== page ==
Dost mark how round us, with wide spiral curves,
He wheels, each circle closer than before?
And, if I err not, he appears to me
A line of ’fire upon his track to leave.
Naught but a poodle black of hue I see;
’Tis some illusion doth your sight deceive.
Methinks a magic coil our feet around,
He for a future snare doth lightly spread.
Around us as in doubt I see him shyly bound,
Since he two strangers seeth in his master’s stead.
The circle narrows, he’s already near!
A dog dost see, no spectre have we here;
He growls, doubts, lays him on his belly too,
And wags his tail-as dogs are wont to do.
Come hither, Sirrah! join our company!
A very poodle, he appears to be!
Thou standest still, for thee he’ll wait;
Thou speak’st to him, he fawns upon thee straight;
Aught thou mayst lose, again he’ll bring,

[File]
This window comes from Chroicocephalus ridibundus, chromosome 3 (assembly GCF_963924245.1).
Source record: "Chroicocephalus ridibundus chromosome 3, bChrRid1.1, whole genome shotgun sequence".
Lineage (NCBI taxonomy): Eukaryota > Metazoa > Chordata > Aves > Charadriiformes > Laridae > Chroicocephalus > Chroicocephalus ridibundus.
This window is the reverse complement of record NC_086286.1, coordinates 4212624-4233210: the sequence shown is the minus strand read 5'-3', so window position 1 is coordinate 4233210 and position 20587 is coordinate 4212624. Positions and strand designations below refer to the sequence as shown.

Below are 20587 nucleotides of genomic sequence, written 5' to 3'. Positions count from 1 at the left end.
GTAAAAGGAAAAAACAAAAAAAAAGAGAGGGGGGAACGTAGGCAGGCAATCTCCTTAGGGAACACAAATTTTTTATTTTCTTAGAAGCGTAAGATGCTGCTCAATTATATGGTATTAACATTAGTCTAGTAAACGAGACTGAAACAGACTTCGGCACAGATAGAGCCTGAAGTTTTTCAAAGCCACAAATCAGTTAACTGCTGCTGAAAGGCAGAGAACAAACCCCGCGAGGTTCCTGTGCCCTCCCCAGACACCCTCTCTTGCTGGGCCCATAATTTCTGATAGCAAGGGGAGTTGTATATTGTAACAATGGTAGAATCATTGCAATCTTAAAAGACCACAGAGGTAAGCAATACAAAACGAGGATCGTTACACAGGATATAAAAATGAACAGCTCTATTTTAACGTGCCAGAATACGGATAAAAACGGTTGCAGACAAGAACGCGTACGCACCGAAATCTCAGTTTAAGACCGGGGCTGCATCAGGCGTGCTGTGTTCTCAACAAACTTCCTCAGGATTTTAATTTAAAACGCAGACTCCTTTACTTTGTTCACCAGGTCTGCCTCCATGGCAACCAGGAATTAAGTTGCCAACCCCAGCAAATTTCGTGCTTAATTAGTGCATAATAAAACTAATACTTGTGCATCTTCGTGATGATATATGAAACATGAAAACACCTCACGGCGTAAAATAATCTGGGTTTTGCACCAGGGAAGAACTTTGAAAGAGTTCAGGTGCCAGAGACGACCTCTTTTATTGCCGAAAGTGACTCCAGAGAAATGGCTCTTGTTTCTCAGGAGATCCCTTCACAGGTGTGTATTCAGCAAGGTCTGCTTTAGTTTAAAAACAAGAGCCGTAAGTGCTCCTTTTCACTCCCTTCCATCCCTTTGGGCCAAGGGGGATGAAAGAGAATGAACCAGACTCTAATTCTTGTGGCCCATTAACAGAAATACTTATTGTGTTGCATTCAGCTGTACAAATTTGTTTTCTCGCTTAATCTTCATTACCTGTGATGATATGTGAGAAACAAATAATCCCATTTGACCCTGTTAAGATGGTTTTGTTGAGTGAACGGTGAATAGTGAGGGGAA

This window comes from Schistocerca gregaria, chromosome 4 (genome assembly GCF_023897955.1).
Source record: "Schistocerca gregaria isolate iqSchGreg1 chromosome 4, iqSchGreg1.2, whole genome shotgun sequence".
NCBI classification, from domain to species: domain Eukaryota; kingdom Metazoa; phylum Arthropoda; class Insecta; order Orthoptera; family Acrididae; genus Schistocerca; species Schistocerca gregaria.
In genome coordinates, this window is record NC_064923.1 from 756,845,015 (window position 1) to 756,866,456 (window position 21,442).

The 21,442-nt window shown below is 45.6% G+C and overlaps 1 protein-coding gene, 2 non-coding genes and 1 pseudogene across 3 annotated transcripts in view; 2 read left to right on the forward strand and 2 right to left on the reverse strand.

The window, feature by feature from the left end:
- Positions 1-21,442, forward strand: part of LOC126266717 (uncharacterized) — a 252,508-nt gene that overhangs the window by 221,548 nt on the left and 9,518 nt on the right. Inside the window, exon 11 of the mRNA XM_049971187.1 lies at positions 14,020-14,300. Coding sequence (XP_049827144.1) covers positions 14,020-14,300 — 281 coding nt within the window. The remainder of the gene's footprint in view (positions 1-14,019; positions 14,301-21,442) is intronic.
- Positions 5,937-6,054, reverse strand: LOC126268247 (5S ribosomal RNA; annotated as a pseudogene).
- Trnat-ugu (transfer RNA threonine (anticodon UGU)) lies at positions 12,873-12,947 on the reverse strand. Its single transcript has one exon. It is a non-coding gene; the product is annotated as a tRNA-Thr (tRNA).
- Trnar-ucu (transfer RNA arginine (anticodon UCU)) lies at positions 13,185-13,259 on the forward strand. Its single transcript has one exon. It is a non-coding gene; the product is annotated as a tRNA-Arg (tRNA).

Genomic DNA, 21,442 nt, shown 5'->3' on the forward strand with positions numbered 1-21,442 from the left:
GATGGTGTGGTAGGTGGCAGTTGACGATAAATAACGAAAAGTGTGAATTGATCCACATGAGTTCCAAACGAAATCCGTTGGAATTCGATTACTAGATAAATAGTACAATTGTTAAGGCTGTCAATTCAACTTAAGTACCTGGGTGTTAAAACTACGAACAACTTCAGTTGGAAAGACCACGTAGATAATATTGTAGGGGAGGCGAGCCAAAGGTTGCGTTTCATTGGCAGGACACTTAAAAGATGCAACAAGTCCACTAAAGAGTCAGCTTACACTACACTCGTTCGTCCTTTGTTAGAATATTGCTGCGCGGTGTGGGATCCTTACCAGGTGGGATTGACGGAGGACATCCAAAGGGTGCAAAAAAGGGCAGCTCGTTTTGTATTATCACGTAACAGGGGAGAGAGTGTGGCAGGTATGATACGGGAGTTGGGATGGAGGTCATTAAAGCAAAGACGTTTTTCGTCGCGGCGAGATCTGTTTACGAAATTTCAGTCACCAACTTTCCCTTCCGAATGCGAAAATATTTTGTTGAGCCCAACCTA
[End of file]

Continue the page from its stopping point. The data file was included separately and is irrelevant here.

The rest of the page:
And for thy stick will into water spring.
Thou’rt right indeed; no traces now I see
Whatever of a spirit’s agency,
’Tis training—nothing more.
A dog well taught
E’en by the wisest of us may be sought.
Ay, to your favor he’s entitled too,
Apt scholar of the students, ’tis his due!
[They enter the gate of the town.]
FAUST (entering with, the poodle)
Now field and meadow I’ve forsaken;
O’er them deep night her veil doth draw;
In us the better soul doth waken,
With feelings of foreboding awe.
All lawless promptings, deeds unholy,
Now slumber, and all wild desires;
The love of man doth sway us wholly,
And love to God the soul inspires.
Peace, poodle, peace! Scamper not thus; obey
Why at the threshold snuffest thou so?
Behind the stove now quietly lay thee,
My softest cushion to thee I’ll throw.
As thou, without, didst please and amuse me,
Running and frisking about on the hill,
So tendance now I will not refuse thee;
A welcome guest, if thou’lt be still.